Far Hills, New Jersey facts for kids

Kids Encyclopedia Facts
Far Hills, New Jersey
Borough
Borough of Far Hills
Official seal of Far Hills, New Jersey
Seal
Map of Far Hills in Somerset County. Inset: Location of Somerset County highlighted in the State of New Jersey.
Map of Far Hills in Somerset County. Inset: Location of Somerset County highlighted in the State of New Jersey.
Census Bureau map of Far Hills, New Jersey
Census Bureau map of Far Hills, New Jersey
Country  United States
State  New Jersey
County Somerset
Incorporated May 12, 1921
Area
 • Total 4.881 sq mi (12.641 km2)
 • Land 4.797 sq mi (12.424 km2)
 • Water 0.084 sq mi (0.217 km2)  1.72%
Area rank 280th of 566 in state
12th of 21 in county
Elevation 213 ft (65 m)
Population (2010 Census)
 • Total 919
 • Estimate (2015) 930
 • Rank 536th of 566 in state
19th of 21 in county
 • Density 191.6/sq mi (74.0/km2)
 • Density rank 511th of 566 in state
21st of 21 in county
Time zone Eastern (EST) (UTC-5)
 • Summer (DST) Eastern (EDT) (UTC-4)
ZIP code 07931
Area code(s) 908 exchange: 443
FIPS code 3403522890
GNIS feature ID 0885217
Website borofarhills.tripod.com

Far Hills is a borough in Somerset County, New Jersey, United States. As of the 2010 United States Census, the population was 919, reflecting an increase of 60 (+7.0%) from the 859 counted in the 2000 Census, which had in turn increased by 202 (+30.7%) from the 657 counted in the 1990 Census.

Far Hills was incorporated as a borough based on an Act of the New Jersey Legislature passed on April 7, 1921, from portions of Bernards Township, subject to the results of a referendum held on May 12, 1921. Far Hills is a dry town where alcohol cannot be sold.

History

Far Hills encompasses nearly 5 square miles (13 km2) in Somerset County, encircled by the equally upscale communities of Bedminster Township, Peapack-Gladstone, Bernards Township, and Bernardsville. It shares a community pool, athletic programs, civic organizations, and a school system with Bernardsville. It shares a public library, a fire department and a first aid squad with neighboring Bedminster Township.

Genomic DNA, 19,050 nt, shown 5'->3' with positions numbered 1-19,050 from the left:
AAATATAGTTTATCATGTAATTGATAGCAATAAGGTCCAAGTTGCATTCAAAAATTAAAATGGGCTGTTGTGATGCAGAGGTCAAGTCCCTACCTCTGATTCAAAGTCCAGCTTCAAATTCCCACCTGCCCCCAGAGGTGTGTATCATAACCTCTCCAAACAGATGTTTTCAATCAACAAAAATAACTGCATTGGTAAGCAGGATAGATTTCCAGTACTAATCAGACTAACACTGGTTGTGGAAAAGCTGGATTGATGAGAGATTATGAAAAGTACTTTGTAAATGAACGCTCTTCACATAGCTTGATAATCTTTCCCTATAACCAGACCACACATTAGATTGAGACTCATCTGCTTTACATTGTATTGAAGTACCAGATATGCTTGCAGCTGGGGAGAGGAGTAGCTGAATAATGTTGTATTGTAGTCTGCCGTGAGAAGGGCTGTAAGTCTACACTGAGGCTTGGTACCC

The borough maintains its character through 10-acre (40,000 m2) minimum zoning laws whereby large private properties and homes surround a small village which was the creation of a wealthy New York businessman in the late 1800s. The beginning of rail service to nearby Bernardsville in 1870, opened the area to city people seeking a respite from the heat and hurry of urban life.

Evander H. Schley, a land developer and real estate broker from New York, purchased thousands of acres in Bedminster and Bernards townships in the 1880s. One day in 1887, Schley's brother, Grant, and his wife, Elizabeth, arrived by horse-drawn carriage to see Evander's farms. Elizabeth is said to have remarked on the beautiful vista of the "far hills," thus giving the name to the place before a village was built.

Geography

According to the United States Census Bureau, Far Hills borough had a total area of 4.881 square miles (12.641 km2), including 4.797 square miles (12.424 km2) of land and 0.084 square miles (0.217 km2) of water (1.72%).

The borough borders the Somerset County municipalities of Bedminster Township to the west, Bernards Township to the east, Bernardsville to the northeast and Peapack-Gladstone to the northwest.

Climate

The climate in the area is characterized by hot, humid summers and generally mild to cool winters. According to the Köppen Climate Classification system, Far Hills has a humid subtropical climate, abbreviated "Cfa" on climate maps.

Demographics

Historical population
Census Pop.
1930 560
1940 574 2.5%
1950 600 4.5%
1960 702 17.0%
1970 780 11.1%
1980 677 −13.2%
1990 657 −3.0%
2000 859 30.7%
2010 919 7.0%
Est. 2015 930 1.2%
Population sources:1930
1930-1990 2000 2010

Census 2010

As of the census of 2010, there were 919 people, 376 households, and 259.1 families residing in the borough. The population density was 191.6 per square mile (74.0/km2). There were 418 housing units at an average density of 87.1 per square mile (33.6/km2)*. The racial makeup of the borough was 95.32% (876) White, 0.65% (6) Black or African American, 0.00% (0) Native American, 1.85% (17) Asian, 0.00% (0) Pacific Islander, 0.54% (5) from other races, and 1.63% (15) from two or more races. [[Hispanic (U.S. Census)|Hispanic or Latino of any race were 9.58% (88) of the population.